Britain won’t know for weeks whether lockdown can be eased, a top government adviser warned today – despite fears the public is crippling the economy by obeying the rules too well.
Epidemiologist Neil Ferguson said ‘definitive’ proof of whether restrictions have worked will not be available for ‘several more weeks’.
But Prof Ferguson, who has been modelling the outbreak for Whitehall, conceded there are signs that people are following the draconian curbs better than he had ‘dared hope’.
The message came amid a mounting backlash at ministers for stonewalling over their ‘exit strategy’ for getting out of the crisis threatening to destroy millions of jobs and businesses.
There are claims that Boris Johnson himself was becoming alarmed at the impact of the lockdown, as he had not expected Britons to fall into line so readily.
However, fears are rising that the PM’s hospitalisation has created a power vacuum that is preventing any major shifts in strategy. Mr Johnson’s father Stanley made clear this morning that despite the premier being moved out of intensive care there is little prospect of him returning o duty soon.
Fears are rising that Boris Johnson’s enforced stay at St Thomas’ hospital has created a power vacuum that is preventing any major shifts in strategy
Epidemiologist Neil Ferguson (left)said ‘definitive’ proof of whether restrictions have worked will not be available for ‘several more weeks’. Foreign Secretary Dominic Raab (right), who has been deputising, warned last night that it was still too soon for ministers to begin lifting the strict social distancing rules introduced last month.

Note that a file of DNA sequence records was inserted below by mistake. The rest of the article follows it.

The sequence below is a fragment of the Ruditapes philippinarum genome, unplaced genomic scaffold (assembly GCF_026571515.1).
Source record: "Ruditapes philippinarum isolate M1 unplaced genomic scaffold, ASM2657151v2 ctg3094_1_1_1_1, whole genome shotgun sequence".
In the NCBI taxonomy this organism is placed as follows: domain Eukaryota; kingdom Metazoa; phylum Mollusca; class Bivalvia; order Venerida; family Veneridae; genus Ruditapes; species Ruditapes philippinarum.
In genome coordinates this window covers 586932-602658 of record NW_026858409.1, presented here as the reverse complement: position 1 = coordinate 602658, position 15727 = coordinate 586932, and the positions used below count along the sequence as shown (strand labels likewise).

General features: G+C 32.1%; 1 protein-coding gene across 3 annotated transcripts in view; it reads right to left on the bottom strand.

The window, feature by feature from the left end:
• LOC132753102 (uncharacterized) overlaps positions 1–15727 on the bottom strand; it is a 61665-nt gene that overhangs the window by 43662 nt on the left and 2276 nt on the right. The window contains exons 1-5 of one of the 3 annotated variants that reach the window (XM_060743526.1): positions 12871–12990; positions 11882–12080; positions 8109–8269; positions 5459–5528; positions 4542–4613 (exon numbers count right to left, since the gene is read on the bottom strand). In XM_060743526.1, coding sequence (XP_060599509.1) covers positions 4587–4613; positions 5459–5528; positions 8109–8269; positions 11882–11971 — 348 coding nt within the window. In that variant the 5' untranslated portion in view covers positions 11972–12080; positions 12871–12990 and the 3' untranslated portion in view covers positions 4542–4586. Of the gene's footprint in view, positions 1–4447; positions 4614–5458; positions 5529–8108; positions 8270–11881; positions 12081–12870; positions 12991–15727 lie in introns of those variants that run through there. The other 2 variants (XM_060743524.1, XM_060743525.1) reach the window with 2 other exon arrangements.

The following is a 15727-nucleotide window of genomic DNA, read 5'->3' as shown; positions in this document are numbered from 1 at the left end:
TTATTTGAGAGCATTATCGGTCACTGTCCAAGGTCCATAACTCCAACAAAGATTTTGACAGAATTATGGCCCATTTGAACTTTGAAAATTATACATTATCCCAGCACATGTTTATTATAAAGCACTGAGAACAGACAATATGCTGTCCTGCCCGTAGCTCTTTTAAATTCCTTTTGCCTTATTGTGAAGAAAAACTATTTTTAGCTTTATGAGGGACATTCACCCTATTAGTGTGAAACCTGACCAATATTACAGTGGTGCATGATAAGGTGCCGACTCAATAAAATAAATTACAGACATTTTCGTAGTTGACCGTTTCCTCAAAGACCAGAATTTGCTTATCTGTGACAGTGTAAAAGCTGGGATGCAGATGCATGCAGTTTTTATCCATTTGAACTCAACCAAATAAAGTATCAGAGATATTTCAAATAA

Foreign Secretary Dominic Raab, who has been deputising, warned last night that it was still too soon for ministers to begin lifting the strict social distancing rules introduced last month.
In a stark message to Easter holiday sunseekers, Mr Raab said the disease must not be allowed to ‘kill more people and hurt our country’. ‘We’re not done yet. We must keep going,’ he said.
But he hinted ministers are avoiding setting out any exit strategy due to concern the public will ‘take their eye off the ball’. ‘We will make the right decisions at the right moment and we will be guided by the science,’ he said.
The UK recorded another 881 deaths yesterday – although in a small relief numbers fell back from the high of almost 1,000 declared on Wednesday.
But the trade-offs involved in the crisis response have been underlined, with millions of jobs already thought to have gone and thousands of businesses facing disaster.
Take-up of the Treasury’s unprecedented bailout for employees has been three times higher than expected, leaving the government facing a £200billion hole in budgets, with the Bank of England extending its official ‘overdraft’ to ensure money does not run out.